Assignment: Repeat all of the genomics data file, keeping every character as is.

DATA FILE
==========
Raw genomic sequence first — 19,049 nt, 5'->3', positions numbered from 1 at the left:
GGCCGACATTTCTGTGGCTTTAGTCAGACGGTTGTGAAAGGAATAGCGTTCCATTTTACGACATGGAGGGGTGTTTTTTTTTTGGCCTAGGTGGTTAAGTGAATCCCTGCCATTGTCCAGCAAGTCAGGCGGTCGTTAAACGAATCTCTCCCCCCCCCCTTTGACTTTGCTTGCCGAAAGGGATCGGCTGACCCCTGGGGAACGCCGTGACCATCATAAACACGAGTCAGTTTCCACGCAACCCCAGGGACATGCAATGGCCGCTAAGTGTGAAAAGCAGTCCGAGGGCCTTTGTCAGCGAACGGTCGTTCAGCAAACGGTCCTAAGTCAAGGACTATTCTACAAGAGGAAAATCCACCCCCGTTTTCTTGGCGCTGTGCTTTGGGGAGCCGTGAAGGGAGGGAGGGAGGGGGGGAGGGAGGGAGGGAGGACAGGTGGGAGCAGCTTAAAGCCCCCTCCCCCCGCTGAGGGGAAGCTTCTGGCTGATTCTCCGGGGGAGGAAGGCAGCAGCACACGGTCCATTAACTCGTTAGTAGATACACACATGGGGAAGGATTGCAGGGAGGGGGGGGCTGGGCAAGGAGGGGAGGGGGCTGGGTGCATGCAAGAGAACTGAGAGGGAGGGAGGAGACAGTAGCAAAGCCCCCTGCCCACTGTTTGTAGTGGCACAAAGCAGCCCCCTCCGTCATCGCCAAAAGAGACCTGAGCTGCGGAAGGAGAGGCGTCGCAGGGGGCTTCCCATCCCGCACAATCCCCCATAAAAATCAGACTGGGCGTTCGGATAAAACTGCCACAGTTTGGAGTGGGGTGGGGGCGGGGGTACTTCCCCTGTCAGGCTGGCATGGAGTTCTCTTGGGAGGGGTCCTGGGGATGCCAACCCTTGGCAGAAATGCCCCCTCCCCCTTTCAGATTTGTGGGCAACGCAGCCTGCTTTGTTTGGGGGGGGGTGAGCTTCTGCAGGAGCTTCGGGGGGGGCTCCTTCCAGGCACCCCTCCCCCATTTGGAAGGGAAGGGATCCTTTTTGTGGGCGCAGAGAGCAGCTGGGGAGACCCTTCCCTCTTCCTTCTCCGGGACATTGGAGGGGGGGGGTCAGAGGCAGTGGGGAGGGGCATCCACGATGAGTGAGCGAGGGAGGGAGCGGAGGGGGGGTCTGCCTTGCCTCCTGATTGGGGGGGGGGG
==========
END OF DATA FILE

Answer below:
Raw genomic sequence first — 19,049 nt, 5'->3', positions numbered from 1 at the left:
GGCCGACATTTCTGTGGCTTTAGTCAGACGGTTGTGAAAGGAATAGCGTTCCATTTTACGACATGGAGGGGTGTTTTTTTTTTGGCCTAGGTGGTTAAGTGAATCCCTGCCATTGTCCAGCAAGTCAGGCGGTCGTTAAACGAATCTCTCCCCCCCCCCTTTGACTTTGCTTGCCGAAAGGGATCGGCTGACCCCTGGGGAACGCCGTGACCATCATAAACACGAGTCAGTTTCCACGCAACCCCAGGGACATGCAATGGCCGCTAAGTGTGAAAAGCAGTCCGAGGGCCTTTGTCAGCGAACGGTCGTTCAGCAAACGGTCCTAAGTCAAGGACTATTCTACAAGAGGAAAATCCACCCCCGTTTTCTTGGCGCTGTGCTTTGGGGAGCCGTGAAGGGAGGGAGGGAGGGGGGGAGGGAGGGAGGGAGGACAGGTGGGAGCAGCTTAAAGCCCCCTCCCCCCGCTGAGGGGAAGCTTCTGGCTGATTCTCCGGGGGAGGAAGGCAGCAGCACACGGTCCATTAACTCGTTAGTAGATACACACATGGGGAAGGATTGCAGGGAGGGGGGGGCTGGGCAAGGAGGGGAGGGGGCTGGGTGCATGCAAGAGAACTGAGAGGGAGGGAGGAGACAGTAGCAAAGCCCCCTGCCCACTGTTTGTAGTGGCACAAAGCAGCCCCCTCCGTCATCGCCAAAAGAGACCTGAGCTGCGGAAGGAGAGGCGTCGCAGGGGGCTTCCCATCCCGCACAATCCCCCATAAAAATCAGACTGGGCGTTCGGATAAAACTGCCACAGTTTGGAGTGGGGTGGGGGCGGGGGTACTTCCCCTGTCAGGCTGGCATGGAGTTCTCTTGGGAGGGGTCCTGGGGATGCCAACCCTTGGCAGAAATGCCCCCTCCCCCTTTCAGATTTGTGGGCAACGCAGCCTGCTTTGTTTGGGGGGGGGTGAGCTTCTGCAGGAGCTTCGGGGGGGGCTCCTTCCAGGCACCCCTCCCCCATTTGGAAGGGAAGGGATCCTTTTTGTGGGCGCAGAGAGCAGCTGGGGAGACCCTTCCCTCTTCCTTCTCCGGGACATTGGAGGGGGGGGGTCAGAGGCAGTGGGGAGGGGCATCCACGATGAGTGAGCGAGGGAGGGAGCGGAGGGGGGGTCTGCCTTGCCTCCTGATTGGGGGGGGGGG